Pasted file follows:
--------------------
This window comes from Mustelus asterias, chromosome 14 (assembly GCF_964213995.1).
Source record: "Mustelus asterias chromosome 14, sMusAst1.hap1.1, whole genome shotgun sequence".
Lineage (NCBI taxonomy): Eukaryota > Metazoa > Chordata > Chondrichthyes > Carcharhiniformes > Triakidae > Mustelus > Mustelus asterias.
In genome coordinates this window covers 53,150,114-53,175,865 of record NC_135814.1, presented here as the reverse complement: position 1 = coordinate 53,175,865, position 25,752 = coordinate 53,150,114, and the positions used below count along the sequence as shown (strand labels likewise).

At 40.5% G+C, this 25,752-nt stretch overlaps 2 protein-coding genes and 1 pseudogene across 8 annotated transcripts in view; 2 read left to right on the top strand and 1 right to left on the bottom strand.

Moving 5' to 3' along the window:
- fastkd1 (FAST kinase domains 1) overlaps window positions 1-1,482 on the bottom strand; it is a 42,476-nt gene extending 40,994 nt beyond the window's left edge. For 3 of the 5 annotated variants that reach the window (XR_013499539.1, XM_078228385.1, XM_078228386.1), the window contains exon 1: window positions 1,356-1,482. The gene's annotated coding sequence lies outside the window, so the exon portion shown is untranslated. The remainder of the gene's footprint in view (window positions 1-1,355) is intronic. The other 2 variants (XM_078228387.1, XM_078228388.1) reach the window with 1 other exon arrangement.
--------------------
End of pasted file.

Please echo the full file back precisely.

This window comes from Mustelus asterias, chromosome 14 (assembly GCF_964213995.1).
Source record: "Mustelus asterias chromosome 14, sMusAst1.hap1.1, whole genome shotgun sequence".
Lineage (NCBI taxonomy): Eukaryota > Metazoa > Chordata > Chondrichthyes > Carcharhiniformes > Triakidae > Mustelus > Mustelus asterias.
In genome coordinates this window covers 53,150,114-53,175,865 of record NC_135814.1, presented here as the reverse complement: position 1 = coordinate 53,175,865, position 25,752 = coordinate 53,150,114, and the positions used below count along the sequence as shown (strand labels likewise).

At 40.5% G+C, this 25,752-nt stretch overlaps 2 protein-coding genes and 1 pseudogene across 8 annotated transcripts in view; 2 read left to right on the top strand and 1 right to left on the bottom strand.

Moving 5' to 3' along the window:
- fastkd1 (FAST kinase domains 1) overlaps window positions 1-1,482 on the bottom strand; it is a 42,476-nt gene extending 40,994 nt beyond the window's left edge. For 3 of the 5 annotated variants that reach the window (XR_013499539.1, XM_078228385.1, XM_078228386.1), the window contains exon 1: window positions 1,356-1,482. The gene's annotated coding sequence lies outside the window, so the exon portion shown is untranslated. The remainder of the gene's footprint in view (window positions 1-1,355) is intronic. The other 2 variants (XM_078228387.1, XM_078228388.1) reach the window with 1 other exon arrangement.